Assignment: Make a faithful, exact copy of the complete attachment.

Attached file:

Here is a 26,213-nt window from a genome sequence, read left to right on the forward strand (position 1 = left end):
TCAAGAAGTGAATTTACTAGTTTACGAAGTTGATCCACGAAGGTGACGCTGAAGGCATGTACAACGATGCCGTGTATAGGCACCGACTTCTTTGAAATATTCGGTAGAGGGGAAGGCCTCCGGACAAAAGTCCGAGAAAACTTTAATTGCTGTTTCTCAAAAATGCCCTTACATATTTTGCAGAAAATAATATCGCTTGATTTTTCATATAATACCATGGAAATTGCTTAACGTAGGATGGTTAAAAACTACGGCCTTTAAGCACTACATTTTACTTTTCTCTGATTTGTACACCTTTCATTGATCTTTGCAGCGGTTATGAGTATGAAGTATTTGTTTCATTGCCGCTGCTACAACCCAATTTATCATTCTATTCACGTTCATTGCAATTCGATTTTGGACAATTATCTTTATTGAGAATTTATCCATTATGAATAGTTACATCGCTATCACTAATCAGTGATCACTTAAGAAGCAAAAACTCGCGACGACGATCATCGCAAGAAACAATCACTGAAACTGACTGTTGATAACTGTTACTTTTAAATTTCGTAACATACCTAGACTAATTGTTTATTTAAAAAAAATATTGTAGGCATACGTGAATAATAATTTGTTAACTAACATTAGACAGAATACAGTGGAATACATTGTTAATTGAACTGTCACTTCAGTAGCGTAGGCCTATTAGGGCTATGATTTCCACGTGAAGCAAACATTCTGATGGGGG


Here is a 26,213-nt window from a genome sequence, read left to right on the forward strand (position 1 = left end):
TCAAGAAGTGAATTTACTAGTTTACGAAGTTGATCCACGAAGGTGACGCTGAAGGCATGTACAACGATGCCGTGTATAGGCACCGACTTCTTTGAAATATTCGGTAGAGGGGAAGGCCTCCGGACAAAAGTCCGAGAAAACTTTAATTGCTGTTTCTCAAAAATGCCCTTACATATTTTGCAGAAAATAATATCGCTTGATTTTTCATATAATACCATGGAAATTGCTTAACGTAGGATGGTTAAAAACTACGGCCTTTAAGCACTACATTTTACTTTTCTCTGATTTGTACACCTTTCATTGATCTTTGCAGCGGTTATGAGTATGAAGTATTTGTTTCATTGCCGCTGCTACAACCCAATTTATCATTCTATTCACGTTCATTGCAATTCGATTTTGGACAATTATCTTTATTGAGAATTTATCCATTATGAATAGTTACATCGCTATCACTAATCAGTGATCACTTAAGAAGCAAAAACTCGCGACGACGATCATCGCAAGAAACAATCACTGAAACTGACTGTTGATAACTGTTACTTTTAAATTTCGTAACATACCTAGACTAATTGTTTATTTAAAAAAAATATTGTAGGCATACGTGAATAATAATTTGTTAACTAACATTAGACAGAATACAGTGGAATACATTGTTAATTGAACTGTCACTTCAGTAGCGTAGGCCTATTAGGGCTATGATTTCCACGTGAAGCAAACATTCTGATGGGGG